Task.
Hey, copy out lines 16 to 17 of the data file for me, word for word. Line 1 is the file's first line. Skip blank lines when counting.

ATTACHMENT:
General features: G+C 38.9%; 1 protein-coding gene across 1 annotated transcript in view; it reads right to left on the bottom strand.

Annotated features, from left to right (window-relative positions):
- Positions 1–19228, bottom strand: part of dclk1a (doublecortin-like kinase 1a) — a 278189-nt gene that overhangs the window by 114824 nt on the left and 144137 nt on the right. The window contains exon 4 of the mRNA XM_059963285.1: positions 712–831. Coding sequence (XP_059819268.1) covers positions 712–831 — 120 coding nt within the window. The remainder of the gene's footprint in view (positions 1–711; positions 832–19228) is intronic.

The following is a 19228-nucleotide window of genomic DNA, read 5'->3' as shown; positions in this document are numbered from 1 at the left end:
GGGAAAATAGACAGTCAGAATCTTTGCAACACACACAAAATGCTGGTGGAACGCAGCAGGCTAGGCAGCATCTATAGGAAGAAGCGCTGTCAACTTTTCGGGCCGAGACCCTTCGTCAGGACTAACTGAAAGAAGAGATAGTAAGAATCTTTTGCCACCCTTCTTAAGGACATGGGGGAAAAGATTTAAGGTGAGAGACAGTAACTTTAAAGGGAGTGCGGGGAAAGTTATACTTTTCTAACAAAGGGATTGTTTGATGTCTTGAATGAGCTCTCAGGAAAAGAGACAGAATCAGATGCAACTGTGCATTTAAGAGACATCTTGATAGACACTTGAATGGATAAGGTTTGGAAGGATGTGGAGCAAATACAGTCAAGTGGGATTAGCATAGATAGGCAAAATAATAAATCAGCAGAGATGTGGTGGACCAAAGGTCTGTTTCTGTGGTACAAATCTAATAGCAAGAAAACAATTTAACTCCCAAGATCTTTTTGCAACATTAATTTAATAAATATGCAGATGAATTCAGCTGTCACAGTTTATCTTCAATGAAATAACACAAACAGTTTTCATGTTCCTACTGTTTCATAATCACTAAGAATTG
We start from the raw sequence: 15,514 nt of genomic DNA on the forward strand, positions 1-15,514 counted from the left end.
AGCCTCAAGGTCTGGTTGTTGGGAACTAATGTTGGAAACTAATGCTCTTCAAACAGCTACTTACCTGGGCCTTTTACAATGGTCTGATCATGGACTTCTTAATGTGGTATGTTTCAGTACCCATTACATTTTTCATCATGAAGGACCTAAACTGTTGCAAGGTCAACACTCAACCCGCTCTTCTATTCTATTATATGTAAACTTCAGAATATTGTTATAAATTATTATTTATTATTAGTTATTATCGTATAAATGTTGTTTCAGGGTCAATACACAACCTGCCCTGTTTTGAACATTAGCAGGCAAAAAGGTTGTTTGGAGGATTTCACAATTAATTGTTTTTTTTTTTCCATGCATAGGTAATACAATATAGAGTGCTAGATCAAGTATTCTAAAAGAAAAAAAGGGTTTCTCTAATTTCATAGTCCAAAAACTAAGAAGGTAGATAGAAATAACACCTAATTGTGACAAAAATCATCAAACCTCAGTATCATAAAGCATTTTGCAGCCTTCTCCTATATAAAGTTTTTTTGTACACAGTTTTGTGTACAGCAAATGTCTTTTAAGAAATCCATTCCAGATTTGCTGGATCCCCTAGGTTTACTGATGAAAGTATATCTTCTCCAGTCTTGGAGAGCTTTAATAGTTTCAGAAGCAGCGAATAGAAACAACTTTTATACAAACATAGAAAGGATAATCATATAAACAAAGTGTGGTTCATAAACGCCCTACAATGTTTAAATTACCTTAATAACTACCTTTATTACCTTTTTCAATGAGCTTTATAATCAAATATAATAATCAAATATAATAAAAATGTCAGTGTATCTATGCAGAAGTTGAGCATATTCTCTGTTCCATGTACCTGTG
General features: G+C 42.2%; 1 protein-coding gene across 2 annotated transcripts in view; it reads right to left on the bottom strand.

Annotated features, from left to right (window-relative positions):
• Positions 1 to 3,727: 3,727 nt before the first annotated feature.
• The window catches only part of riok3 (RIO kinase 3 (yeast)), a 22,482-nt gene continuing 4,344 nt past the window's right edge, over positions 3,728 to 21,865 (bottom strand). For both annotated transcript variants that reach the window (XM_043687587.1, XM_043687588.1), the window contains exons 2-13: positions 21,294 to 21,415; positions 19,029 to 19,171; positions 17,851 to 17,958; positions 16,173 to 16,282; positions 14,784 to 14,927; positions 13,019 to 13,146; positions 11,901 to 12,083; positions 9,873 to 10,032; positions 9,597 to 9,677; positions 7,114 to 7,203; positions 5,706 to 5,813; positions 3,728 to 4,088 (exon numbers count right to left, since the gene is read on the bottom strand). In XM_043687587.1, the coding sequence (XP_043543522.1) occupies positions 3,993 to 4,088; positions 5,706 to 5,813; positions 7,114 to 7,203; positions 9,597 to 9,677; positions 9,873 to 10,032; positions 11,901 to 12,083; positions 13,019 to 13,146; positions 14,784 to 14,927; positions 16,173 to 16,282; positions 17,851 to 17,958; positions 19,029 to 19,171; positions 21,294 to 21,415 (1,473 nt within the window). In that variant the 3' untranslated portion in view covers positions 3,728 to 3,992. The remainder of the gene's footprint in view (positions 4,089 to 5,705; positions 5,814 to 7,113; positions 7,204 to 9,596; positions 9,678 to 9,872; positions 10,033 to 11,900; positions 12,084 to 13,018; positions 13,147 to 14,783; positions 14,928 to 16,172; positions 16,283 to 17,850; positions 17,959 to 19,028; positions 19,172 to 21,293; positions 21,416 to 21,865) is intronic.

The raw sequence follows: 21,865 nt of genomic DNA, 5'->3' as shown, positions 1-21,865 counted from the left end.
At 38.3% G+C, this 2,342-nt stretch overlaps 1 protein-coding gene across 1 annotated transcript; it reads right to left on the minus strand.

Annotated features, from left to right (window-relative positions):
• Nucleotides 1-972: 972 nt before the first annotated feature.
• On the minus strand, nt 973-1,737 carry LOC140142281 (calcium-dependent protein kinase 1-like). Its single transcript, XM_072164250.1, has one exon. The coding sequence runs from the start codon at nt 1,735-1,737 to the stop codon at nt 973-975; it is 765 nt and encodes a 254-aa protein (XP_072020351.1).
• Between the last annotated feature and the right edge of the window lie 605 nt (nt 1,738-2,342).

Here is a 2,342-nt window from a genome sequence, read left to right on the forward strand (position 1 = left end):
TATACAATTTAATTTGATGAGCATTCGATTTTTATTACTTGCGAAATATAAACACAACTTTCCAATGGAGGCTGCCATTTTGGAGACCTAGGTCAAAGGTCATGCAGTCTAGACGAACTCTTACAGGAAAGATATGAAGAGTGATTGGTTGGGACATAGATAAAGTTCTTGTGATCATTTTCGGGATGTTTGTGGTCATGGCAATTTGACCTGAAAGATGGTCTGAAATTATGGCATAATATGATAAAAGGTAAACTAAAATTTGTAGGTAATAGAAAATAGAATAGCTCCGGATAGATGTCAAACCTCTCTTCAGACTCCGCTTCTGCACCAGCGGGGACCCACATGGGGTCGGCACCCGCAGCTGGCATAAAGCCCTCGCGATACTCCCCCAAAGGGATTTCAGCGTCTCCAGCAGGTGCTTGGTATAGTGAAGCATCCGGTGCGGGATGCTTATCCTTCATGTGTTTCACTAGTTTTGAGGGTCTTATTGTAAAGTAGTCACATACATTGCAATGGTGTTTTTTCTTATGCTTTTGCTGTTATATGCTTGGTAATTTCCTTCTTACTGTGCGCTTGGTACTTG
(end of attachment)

• On the minus strand, nt 973-1,737 carry LOC140142281 (calcium-dependent protein kinase 1-like). Its single transcript, XM_072164250.1, has one exon. The coding sequence runs from the start codon at nt 1,735-1,737 to the stop codon at nt 973-975; it is 765 nt and encodes a 254-aa protein (XP_072020351.1).
• Between the last annotated feature and the right edge of the window lie 605 nt (nt 1,738-2,342).